Archive for the ‘Social Commentary’ Category

I spent last week on a beautiful cruise with my husband. We visited the islands of Haiti, Jamaica, and Mexico, on the biggest cruise ship of the world (the Harmony of the Seas, by Royal Caribbean). It was amazing, breathtaking, beautiful, and a blessed experience that I am truly grateful for.

All of these beautiful locations had one thing in common. Ok, they all had more than one thing in common; they all had breathtaking sights, beautiful & friendly people, and crystal blue water. But what they also had was an abundance of people on their cell phones.

Thanks to the miracle of technology, people can now take selfies anywhere. I. Mean. ANYWHERE. We spent seven days on a gazillion-ton boat (which we nicknamed Boaty McBoatface, of course), and we visited three breathtakingly beautiful islands. And there, in the middle of what should have been a once in a lifetime experience for most of the 6,000 + passengers aboard the boat, I found a sad (and surprisingly large) number of people more interested in searching Instagram and Facebook, and taking staged-to-look-spontaneous selfies to post for their followers on social media, than they were in just taking in the miracle around them.

Don’t get me wrong, I am all for taking photos to remember where I have been and who I was with. I have a sketchy memory at best, and photos are the best way for me to make sure I have a record of the adventures of my life. But I don’t mean a selfie-photo-record with my hair just right, my clothes just so, and my makeup (what makeup?!) ready for prime-time. I mean photos of me and my husband neck deep in ocean water laughing so hard one eye is closed, or the hermit crab named Hermie that we spent some time with, or the waves crashing into the side of a spectacularly green island. A real photo record of what took place.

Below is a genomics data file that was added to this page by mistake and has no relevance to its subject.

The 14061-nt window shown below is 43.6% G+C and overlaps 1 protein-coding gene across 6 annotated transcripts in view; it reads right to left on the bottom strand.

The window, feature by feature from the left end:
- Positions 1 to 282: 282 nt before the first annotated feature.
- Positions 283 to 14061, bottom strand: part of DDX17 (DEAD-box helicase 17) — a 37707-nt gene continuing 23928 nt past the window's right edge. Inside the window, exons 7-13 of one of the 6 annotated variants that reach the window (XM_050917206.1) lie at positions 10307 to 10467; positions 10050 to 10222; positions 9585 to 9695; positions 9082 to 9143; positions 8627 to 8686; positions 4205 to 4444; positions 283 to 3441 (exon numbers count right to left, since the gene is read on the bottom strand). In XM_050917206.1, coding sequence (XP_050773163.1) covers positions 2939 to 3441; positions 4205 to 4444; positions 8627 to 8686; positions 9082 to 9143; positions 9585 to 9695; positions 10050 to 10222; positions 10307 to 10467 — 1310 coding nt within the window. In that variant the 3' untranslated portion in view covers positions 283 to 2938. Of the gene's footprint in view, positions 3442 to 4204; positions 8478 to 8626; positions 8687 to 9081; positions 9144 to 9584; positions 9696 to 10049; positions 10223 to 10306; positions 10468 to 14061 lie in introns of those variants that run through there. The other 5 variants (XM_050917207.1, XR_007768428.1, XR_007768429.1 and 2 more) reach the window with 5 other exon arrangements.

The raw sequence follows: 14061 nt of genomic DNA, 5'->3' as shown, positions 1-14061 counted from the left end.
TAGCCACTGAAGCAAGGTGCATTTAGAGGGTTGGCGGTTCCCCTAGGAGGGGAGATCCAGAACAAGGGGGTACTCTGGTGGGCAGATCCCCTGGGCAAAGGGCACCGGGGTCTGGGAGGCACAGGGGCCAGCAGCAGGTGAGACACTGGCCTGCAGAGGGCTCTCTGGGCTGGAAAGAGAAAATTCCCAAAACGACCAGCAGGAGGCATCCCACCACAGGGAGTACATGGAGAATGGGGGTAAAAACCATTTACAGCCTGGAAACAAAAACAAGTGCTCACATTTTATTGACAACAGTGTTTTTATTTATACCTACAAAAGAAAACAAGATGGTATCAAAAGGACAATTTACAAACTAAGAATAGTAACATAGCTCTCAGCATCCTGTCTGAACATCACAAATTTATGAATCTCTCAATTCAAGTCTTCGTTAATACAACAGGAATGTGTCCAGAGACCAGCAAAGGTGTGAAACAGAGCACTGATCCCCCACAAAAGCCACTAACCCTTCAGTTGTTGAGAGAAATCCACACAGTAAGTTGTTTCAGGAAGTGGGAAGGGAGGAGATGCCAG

Has our society swung too far? In a world where likes mean more than interactions, and a perfect selfie is how we judge each other, what does it mean when a five year-old on a beach in Jamaica has a selfie stick and is more interested in that, than in building sandcastles with his parents (both of whom also look like they just got off a runway in Milan, and spend 45 minutes posing continually for their own selfies, with their own selfie sticks).

Let’s back up one step further. What does it mean when we now have a stick, yes, a STICK, named after an epidemic of needing-to-look-perfect-at-all-times people, whose goal in life seems to be to take and post a perfectly posed, perfectly rehearsed, not-at-all-spontaneous-but completely-staged-to-look-candid photo of oneself, just to see how many people will react to it? And if the reaction isn’t what we hoped for, we take it down and put up another one? What is going ON?

I believe this is a very sad statement. In a world so preoccupied with looking perfect for the next shot of self… we’re not only judging and shaming those around us who don’t look the way the media expects, but we are also completely missing the life that is going on around us. Reminder: we only get one shot at that life, whizzing by; seconds ticking as our cameras are clicking.  

As a passenger on the world’s biggest cruise ship, in the world’s bluest ocean, going to places and having experiences that only a tiny fraction of the world’s population will ever be lucky enough to experience, what I should be doing is stepping back, and breathing in the beauty.

But FIRST, let me take a selfie. 


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I love irony. I enjoy ironic situations just as much as the next person. And I find it hilarious when people behave ironically without even realizing it. I think that’s my favorite.